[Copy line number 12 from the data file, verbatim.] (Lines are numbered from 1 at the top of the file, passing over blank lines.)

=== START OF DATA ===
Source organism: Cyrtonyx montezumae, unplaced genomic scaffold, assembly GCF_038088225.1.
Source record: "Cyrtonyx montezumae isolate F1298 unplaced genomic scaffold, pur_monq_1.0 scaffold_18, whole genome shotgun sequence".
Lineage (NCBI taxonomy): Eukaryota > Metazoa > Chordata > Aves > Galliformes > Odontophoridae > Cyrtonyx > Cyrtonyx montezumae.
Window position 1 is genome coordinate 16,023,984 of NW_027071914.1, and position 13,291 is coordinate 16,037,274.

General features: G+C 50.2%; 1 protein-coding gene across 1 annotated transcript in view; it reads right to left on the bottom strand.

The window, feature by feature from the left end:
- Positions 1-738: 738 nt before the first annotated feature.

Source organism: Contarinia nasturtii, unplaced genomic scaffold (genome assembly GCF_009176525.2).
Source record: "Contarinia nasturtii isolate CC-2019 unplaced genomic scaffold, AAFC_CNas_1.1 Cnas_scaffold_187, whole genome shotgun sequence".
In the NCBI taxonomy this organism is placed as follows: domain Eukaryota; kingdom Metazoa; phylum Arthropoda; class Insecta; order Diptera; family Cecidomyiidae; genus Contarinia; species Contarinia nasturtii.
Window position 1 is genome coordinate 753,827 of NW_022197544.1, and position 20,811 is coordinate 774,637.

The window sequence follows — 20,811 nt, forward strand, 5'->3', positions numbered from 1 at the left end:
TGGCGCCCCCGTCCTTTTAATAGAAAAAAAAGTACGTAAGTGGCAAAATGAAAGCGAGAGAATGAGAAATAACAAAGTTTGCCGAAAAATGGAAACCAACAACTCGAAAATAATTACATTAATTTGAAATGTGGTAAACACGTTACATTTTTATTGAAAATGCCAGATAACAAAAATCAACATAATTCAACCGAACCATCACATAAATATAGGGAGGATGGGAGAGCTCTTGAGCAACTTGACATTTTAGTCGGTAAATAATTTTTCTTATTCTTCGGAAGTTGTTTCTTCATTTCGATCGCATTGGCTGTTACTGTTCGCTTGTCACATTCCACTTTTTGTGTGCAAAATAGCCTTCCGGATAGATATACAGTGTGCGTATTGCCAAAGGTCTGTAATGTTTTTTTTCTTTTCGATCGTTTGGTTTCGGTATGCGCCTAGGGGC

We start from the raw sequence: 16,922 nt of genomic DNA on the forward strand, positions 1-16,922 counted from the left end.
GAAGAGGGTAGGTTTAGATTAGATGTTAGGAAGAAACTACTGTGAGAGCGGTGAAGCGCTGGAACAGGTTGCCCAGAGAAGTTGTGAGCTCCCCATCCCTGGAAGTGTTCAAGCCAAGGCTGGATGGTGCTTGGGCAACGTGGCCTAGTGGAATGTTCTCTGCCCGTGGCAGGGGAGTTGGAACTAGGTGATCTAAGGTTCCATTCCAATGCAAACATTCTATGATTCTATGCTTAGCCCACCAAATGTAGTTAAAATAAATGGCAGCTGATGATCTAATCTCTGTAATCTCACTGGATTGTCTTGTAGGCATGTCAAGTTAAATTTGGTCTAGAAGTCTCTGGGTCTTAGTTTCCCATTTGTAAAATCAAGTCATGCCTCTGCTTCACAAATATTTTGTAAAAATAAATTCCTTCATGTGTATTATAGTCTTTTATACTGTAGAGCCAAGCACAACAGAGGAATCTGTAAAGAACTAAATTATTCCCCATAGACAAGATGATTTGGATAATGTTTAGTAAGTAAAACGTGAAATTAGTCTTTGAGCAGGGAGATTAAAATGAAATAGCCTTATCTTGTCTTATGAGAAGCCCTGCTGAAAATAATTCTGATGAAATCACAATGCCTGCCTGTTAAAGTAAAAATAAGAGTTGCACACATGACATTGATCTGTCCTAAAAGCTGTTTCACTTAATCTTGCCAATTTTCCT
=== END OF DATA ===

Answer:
The window sequence follows — 20,811 nt, forward strand, 5'->3', positions numbered from 1 at the left end: